Land Rover Discovery Sport SD4 SE: Tow test

By: Philip Lord, Photography by: Matt Fehlberg

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Land Rover’s new kid on the block, the Discovery Sport SD4 SE, is smooth, safe and a little bit suave.

All versions of the Discovery Sport come as five-seaters with the five-plus-two configuration an option. While the five-seater has a full-size spare wheel housed under the cargo floor, the five-plus-two version has a temporary spare fitted underneath the rear. The SD4 SE we tested was the five-seat configuration.


Standard gear on the SD4 SE model tested includes auto-on headlights and wipers, push-button start, engine stop-start, cruise control (including active speed limiter), leather interior, height and reach-adjustable steering wheel, power adjustable front seats, powered tailgate, automatic high-beam assist, rear parking sensors, rear view camera and two zone climate control. The SD4 SE automatic is $59,000 (plus on-road costs).

Options included on the test vehicle were the Xenon Pack, the Heat/Cold Climate with Heated Windscreen Pack, 19in alloy wheels, DAB radio, InControl Apps and metallic paint. The total cost with options (excluding the towbar and brake controller) was $65,900 (plus on-road costs).

The cargo area is reasonably large at 981L capacity (with the rear seat up), is easy to access and has four substantial tie-down points. The load area is reasonably usable, with the only impediment being the rear tapered roofline. The Discovery Sport does not have especially good seat folding versatility – the rear seat doesn’t fold flat, instead sitting about 15° from horizontal, and there is a raised lip from the cargo floor to the seat back when folded. This is a departure from Land Rover’s form with the Discovery 4, which has an excellent flat load floor with rear seats folded down.


Engine braking was not especially strong, unsurprising given the engine’s willingness to rev. The side mirrors were a bit too small for towing (if your van is about the same width as the vehicle) and fitting side mirror-mounted towing mirrors was a little awkward due to the rounded shape of the side mirrors.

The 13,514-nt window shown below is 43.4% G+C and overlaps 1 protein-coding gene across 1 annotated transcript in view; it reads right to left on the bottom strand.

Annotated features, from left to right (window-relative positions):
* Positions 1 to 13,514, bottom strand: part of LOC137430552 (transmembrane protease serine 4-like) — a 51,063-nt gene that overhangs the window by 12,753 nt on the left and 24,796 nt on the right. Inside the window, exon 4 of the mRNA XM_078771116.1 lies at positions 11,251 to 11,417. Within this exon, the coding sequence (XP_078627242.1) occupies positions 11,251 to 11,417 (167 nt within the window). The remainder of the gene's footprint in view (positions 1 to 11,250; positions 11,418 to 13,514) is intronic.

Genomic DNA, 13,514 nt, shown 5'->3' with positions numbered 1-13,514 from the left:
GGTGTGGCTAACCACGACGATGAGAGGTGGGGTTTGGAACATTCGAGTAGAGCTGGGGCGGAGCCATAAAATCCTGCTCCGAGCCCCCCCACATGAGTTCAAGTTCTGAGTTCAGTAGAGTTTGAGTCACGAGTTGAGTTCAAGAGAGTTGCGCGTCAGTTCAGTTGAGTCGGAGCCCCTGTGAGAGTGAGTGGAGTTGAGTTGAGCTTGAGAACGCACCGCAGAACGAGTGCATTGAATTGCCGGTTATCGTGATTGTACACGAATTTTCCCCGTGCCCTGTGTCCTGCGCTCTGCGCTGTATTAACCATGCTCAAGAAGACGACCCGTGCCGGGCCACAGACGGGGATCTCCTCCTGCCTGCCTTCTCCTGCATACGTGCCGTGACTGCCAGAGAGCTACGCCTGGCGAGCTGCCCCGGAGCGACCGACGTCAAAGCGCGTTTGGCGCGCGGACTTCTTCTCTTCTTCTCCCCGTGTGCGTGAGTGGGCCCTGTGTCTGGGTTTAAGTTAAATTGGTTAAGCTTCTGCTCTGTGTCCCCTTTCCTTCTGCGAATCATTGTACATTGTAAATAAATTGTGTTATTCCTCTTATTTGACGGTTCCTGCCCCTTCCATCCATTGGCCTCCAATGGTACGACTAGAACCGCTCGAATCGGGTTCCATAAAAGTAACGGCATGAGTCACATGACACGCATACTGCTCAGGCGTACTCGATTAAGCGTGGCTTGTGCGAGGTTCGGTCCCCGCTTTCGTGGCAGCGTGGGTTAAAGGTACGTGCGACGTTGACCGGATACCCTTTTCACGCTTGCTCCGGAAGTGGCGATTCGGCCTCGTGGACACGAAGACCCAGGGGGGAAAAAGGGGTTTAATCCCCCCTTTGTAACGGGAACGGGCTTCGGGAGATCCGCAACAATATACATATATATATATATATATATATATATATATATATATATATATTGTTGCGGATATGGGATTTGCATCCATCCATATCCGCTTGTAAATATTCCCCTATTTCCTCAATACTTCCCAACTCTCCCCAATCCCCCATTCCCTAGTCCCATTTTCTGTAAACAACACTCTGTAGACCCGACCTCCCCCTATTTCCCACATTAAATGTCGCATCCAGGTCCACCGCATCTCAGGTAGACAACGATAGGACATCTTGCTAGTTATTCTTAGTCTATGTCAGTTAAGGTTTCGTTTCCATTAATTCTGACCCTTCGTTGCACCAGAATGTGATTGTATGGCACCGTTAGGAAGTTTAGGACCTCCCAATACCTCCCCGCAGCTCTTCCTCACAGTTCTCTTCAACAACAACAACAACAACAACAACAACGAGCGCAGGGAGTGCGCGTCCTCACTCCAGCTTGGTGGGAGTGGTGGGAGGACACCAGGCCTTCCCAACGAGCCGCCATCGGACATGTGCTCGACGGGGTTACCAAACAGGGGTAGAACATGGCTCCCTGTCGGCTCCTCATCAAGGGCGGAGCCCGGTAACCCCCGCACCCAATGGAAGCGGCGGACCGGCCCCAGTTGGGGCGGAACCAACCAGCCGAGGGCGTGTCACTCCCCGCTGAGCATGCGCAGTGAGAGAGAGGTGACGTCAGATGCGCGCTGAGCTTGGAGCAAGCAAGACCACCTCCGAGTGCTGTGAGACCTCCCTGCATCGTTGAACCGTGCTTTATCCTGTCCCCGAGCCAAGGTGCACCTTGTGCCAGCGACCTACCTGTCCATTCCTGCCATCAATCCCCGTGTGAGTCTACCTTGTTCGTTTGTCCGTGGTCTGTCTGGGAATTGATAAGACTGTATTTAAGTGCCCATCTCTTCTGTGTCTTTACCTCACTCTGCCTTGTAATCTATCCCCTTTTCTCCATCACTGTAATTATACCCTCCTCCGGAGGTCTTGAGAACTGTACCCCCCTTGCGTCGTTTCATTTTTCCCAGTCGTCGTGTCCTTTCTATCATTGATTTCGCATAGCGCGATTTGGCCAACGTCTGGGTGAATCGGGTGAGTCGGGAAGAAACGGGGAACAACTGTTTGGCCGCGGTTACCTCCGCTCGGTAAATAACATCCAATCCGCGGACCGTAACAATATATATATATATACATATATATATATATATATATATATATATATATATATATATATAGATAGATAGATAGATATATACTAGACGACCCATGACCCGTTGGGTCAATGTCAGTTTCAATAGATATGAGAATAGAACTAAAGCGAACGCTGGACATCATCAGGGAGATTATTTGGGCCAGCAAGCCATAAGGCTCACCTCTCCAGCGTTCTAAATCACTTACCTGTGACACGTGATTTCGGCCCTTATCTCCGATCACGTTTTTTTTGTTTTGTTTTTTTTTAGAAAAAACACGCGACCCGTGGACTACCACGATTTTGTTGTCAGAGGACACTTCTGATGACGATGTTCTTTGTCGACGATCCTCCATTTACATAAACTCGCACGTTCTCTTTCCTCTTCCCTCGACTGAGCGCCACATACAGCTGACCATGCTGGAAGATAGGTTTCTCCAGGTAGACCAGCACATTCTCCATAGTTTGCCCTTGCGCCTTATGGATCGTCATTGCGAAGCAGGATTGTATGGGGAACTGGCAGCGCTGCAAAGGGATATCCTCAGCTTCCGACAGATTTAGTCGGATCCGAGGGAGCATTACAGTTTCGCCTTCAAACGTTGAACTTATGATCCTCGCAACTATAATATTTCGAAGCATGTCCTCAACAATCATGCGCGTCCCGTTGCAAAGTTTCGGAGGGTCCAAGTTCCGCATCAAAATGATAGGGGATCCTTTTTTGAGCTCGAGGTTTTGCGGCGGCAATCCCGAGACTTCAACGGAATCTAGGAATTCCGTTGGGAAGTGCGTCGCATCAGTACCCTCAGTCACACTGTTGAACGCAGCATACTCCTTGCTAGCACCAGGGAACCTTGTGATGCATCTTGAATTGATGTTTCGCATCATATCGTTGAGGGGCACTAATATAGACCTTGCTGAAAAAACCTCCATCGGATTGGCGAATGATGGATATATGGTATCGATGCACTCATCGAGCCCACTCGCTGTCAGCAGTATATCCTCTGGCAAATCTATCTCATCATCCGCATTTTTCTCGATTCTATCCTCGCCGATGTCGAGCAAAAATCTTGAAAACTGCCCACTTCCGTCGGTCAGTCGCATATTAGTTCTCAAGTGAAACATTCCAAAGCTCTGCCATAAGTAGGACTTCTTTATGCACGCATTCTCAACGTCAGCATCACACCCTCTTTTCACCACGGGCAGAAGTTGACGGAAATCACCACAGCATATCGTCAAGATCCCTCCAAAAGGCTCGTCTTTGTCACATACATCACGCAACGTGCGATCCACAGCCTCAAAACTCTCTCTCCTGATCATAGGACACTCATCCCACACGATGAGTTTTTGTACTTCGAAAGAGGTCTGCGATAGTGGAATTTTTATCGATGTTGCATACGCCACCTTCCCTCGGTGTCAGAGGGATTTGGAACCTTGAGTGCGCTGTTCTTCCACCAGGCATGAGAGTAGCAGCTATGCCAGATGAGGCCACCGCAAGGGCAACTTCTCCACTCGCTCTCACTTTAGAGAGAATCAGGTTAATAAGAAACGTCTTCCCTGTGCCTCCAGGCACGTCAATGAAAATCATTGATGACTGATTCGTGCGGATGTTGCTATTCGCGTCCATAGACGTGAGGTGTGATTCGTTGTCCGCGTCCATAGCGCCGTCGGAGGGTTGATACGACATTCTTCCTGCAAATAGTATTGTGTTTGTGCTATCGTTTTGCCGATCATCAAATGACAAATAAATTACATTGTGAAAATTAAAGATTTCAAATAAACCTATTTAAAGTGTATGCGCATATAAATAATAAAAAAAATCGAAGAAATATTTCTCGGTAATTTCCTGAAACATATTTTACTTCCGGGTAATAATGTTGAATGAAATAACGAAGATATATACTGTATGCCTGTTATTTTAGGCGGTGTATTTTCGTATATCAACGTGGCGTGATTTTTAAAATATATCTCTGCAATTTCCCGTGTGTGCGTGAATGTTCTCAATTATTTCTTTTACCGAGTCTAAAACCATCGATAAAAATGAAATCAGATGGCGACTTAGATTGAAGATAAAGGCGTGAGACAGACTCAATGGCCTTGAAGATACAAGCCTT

Towball download is reduced to 100kg when the seven-seat option is ticked, which diminishes caravan options to a select few European vans.


Weights and measures

  • Length 4599mm
  • Width 2069mm
  • Height 1724mm
  • Wheelbase 2741mm
  • Ground clearance 212mm
  • Kerb mass 1805kg
  • Gross Vehicle Mass 2505kg
  • Gross Combined Mass 5005kg
  • Towing capacity (unbraked/braked) 750kg/2200kg
  • Towball (max) 150kg


  • Engine Turbo-charged 2.2L inline four-cylinder diesel
  • Transmission Nine-speed automatic
  • Power 140kW at 4000rpm
  • Torque 420Nm at 1750rpm

Gear ratios (:1)

  • 1 4.71
  • 2 2.84
  • 3 1.91
  • 4 1.38
  • 5 1.00
  • 6 0.81
  • 7 0.70
  • 8 0.58
  • 9 0.48
  • Rev 3.48
  • Final drive 3.94

Options fitted

  • Xenon Pack ($1530); the Heat/Cold Climate with Heated Windscreen Pack ($1500); 19in alloy wheels ($1500); DAB radio ($540); InControl Apps ($530); metallic paint ($1300)


  • Fuel capacity 65L
  • Suspension Independent, coil springs (front and rear)
  • Brakes Ventilated discs (front); solid discs (rear)
  • Wheels 19in alloy
  • Warranty Three years/100,000km
  • Roof load 75kg

More information


  • $65,900 (plus on-road costs)

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The full test appears in Caravan World #543 November 2015. Subscribe today for the latest caravan reviews and news every month!